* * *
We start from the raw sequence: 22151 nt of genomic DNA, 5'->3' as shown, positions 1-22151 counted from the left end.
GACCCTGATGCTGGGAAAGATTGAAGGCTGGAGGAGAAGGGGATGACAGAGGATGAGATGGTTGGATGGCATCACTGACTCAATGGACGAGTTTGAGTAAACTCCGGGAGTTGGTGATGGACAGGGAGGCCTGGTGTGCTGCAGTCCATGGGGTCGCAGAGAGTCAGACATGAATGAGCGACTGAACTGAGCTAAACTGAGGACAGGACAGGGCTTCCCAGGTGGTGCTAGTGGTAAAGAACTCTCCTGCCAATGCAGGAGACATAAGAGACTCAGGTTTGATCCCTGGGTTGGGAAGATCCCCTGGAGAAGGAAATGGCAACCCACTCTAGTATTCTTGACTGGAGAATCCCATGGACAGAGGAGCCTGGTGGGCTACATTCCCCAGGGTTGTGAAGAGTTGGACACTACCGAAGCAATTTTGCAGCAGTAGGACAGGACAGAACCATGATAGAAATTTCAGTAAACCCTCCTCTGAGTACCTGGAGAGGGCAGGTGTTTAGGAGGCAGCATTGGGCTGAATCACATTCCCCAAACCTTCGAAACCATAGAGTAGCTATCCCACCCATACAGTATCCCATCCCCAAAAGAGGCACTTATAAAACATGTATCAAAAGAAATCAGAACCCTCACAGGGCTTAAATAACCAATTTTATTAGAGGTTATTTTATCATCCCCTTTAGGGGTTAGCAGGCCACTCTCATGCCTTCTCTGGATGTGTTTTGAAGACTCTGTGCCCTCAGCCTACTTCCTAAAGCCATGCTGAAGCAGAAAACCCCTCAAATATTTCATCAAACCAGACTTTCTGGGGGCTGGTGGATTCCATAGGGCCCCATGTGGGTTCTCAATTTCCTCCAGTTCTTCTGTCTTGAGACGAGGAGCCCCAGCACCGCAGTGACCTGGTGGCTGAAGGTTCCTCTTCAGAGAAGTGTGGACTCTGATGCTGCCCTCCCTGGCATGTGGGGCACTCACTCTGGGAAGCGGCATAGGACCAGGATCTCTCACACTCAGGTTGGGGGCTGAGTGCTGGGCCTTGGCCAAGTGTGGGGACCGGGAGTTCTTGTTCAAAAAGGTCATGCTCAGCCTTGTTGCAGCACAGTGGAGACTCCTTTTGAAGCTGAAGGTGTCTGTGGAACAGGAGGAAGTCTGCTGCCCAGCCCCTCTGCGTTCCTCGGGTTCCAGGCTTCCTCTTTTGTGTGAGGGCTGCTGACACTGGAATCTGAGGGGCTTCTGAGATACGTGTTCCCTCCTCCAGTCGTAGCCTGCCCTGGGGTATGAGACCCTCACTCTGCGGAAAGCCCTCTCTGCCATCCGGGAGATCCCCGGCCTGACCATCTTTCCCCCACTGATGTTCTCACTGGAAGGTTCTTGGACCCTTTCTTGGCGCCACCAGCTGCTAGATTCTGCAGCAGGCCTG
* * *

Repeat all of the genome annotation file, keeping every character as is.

We start from the raw sequence: 22151 nt of genomic DNA, 5'->3' as shown, positions 1-22151 counted from the left end.
GACCCTGATGCTGGGAAAGATTGAAGGCTGGAGGAGAAGGGGATGACAGAGGATGAGATGGTTGGATGGCATCACTGACTCAATGGACGAGTTTGAGTAAACTCCGGGAGTTGGTGATGGACAGGGAGGCCTGGTGTGCTGCAGTCCATGGGGTCGCAGAGAGTCAGACATGAATGAGCGACTGAACTGAGCTAAACTGAGGACAGGACAGGGCTTCCCAGGTGGTGCTAGTGGTAAAGAACTCTCCTGCCAATGCAGGAGACATAAGAGACTCAGGTTTGATCCCTGGGTTGGGAAGATCCCCTGGAGAAGGAAATGGCAACCCACTCTAGTATTCTTGACTGGAGAATCCCATGGACAGAGGAGCCTGGTGGGCTACATTCCCCAGGGTTGTGAAGAGTTGGACACTACCGAAGCAATTTTGCAGCAGTAGGACAGGACAGAACCATGATAGAAATTTCAGTAAACCCTCCTCTGAGTACCTGGAGAGGGCAGGTGTTTAGGAGGCAGCATTGGGCTGAATCACATTCCCCAAACCTTCGAAACCATAGAGTAGCTATCCCACCCATACAGTATCCCATCCCCAAAAGAGGCACTTATAAAACATGTATCAAAAGAAATCAGAACCCTCACAGGGCTTAAATAACCAATTTTATTAGAGGTTATTTTATCATCCCCTTTAGGGGTTAGCAGGCCACTCTCATGCCTTCTCTGGATGTGTTTTGAAGACTCTGTGCCCTCAGCCTACTTCCTAAAGCCATGCTGAAGCAGAAAACCCCTCAAATATTTCATCAAACCAGACTTTCTGGGGGCTGGTGGATTCCATAGGGCCCCATGTGGGTTCTCAATTTCCTCCAGTTCTTCTGTCTTGAGACGAGGAGCCCCAGCACCGCAGTGACCTGGTGGCTGAAGGTTCCTCTTCAGAGAAGTGTGGACTCTGATGCTGCCCTCCCTGGCATGTGGGGCACTCACTCTGGGAAGCGGCATAGGACCAGGATCTCTCACACTCAGGTTGGGGGCTGAGTGCTGGGCCTTGGCCAAGTGTGGGGACCGGGAGTTCTTGTTCAAAAAGGTCATGCTCAGCCTTGTTGCAGCACAGTGGAGACTCCTTTTGAAGCTGAAGGTGTCTGTGGAACAGGAGGAAGTCTGCTGCCCAGCCCCTCTGCGTTCCTCGGGTTCCAGGCTTCCTCTTTTGTGTGAGGGCTGCTGACACTGGAATCTGAGGGGCTTCTGAGATACGTGTTCCCTCCTCCAGTCGTAGCCTGCCCTGGGGTATGAGACCCTCACTCTGCGGAAAGCCCTCTCTGCCATCCGGGAGATCCCCGGCCTGACCATCTTTCCCCCACTGATGTTCTCACTGGAAGGTTCTTGGACCCTTTCTTGGCGCCACCAGCTGCTAGATTCTGCAGCAGGCCTG